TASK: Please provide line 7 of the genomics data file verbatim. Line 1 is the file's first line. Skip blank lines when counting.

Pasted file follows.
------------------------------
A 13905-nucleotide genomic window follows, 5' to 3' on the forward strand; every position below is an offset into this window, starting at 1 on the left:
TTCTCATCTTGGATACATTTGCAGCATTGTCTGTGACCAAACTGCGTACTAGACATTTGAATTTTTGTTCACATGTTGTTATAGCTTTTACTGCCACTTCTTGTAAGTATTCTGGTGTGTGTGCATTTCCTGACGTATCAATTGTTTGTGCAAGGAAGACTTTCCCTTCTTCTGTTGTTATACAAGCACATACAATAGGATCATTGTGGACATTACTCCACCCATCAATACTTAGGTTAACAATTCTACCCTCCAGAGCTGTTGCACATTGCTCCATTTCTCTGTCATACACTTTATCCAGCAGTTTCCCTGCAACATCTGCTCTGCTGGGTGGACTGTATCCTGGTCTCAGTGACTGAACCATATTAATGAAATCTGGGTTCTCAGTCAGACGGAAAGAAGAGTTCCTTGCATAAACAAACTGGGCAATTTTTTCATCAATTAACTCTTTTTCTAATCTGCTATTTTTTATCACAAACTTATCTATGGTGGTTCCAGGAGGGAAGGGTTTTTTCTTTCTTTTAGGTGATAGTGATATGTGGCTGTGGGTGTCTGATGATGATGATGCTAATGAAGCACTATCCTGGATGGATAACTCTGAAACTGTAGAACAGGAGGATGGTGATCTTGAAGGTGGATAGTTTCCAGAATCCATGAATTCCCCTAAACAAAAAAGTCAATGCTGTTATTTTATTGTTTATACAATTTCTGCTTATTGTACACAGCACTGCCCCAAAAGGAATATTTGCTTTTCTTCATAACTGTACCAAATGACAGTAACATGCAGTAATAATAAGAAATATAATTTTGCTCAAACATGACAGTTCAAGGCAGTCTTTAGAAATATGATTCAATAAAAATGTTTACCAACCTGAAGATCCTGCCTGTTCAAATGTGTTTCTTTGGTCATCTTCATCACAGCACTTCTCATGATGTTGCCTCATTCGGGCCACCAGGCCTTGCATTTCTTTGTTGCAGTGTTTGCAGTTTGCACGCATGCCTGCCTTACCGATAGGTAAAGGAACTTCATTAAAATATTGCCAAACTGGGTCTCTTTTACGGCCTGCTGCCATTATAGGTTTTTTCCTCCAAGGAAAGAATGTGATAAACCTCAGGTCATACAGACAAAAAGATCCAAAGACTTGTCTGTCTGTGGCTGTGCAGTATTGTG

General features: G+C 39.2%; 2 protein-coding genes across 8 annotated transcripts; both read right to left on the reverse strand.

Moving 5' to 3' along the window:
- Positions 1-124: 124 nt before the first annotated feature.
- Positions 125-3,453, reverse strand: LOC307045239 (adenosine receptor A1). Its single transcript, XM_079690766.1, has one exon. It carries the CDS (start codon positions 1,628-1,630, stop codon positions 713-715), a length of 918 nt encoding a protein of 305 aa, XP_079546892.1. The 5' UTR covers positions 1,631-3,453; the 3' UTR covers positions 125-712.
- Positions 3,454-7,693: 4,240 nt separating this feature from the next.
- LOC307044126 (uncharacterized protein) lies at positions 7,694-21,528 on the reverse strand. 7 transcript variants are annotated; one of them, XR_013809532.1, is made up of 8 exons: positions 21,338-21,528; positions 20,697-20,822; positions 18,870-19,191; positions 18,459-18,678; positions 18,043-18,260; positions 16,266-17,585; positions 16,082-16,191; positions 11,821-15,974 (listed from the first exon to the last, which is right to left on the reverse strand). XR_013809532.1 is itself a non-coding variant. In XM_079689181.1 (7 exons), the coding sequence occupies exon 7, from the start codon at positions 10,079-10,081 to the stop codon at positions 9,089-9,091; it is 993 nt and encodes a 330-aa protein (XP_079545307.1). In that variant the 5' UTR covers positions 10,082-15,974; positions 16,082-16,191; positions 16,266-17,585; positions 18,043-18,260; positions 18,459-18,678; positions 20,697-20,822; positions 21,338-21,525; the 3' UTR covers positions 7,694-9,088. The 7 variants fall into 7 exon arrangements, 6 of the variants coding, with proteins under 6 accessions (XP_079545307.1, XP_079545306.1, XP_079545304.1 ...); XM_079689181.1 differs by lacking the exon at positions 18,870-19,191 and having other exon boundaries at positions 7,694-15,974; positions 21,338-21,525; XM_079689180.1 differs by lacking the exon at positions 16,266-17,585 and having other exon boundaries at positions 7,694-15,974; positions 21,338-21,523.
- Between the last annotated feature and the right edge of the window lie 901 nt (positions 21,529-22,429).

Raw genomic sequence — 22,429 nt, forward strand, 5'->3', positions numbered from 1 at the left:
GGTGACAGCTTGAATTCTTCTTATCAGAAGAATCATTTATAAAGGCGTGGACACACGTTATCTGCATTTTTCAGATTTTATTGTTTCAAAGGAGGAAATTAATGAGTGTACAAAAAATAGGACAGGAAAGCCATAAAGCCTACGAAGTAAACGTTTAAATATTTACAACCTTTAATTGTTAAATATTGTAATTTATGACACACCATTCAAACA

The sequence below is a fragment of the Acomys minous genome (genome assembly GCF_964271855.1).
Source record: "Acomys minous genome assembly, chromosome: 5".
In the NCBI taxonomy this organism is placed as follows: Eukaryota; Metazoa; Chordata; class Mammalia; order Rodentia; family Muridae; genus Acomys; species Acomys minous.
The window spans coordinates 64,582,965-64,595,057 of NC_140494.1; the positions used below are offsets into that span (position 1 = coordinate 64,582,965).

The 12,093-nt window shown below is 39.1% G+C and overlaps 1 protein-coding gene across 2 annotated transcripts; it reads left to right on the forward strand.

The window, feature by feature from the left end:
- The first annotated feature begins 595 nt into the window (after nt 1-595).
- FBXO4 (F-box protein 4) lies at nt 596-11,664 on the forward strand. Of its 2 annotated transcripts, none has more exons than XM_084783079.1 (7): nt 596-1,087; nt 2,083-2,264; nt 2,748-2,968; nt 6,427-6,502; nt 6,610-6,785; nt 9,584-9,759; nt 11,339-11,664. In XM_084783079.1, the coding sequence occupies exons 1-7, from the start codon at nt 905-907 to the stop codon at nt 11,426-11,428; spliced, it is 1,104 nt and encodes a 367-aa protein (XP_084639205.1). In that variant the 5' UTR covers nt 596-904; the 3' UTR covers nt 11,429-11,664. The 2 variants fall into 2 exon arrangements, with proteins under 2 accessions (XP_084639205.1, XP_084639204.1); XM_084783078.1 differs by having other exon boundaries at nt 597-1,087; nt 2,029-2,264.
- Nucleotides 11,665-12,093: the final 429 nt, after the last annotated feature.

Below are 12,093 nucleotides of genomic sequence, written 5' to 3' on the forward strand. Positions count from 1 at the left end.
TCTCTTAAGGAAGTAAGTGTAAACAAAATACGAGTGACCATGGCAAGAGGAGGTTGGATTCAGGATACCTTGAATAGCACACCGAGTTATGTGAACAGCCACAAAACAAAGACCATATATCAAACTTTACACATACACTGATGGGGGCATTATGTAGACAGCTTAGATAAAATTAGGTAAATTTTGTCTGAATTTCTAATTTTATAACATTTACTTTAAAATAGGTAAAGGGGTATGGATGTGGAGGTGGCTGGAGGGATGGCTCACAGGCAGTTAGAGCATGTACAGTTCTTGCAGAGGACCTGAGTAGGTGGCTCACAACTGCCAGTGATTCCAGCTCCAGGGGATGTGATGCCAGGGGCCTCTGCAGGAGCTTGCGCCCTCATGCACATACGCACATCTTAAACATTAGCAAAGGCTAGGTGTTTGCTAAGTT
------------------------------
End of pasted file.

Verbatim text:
- Positions 3,454-7,693: 4,240 nt separating this feature from the next.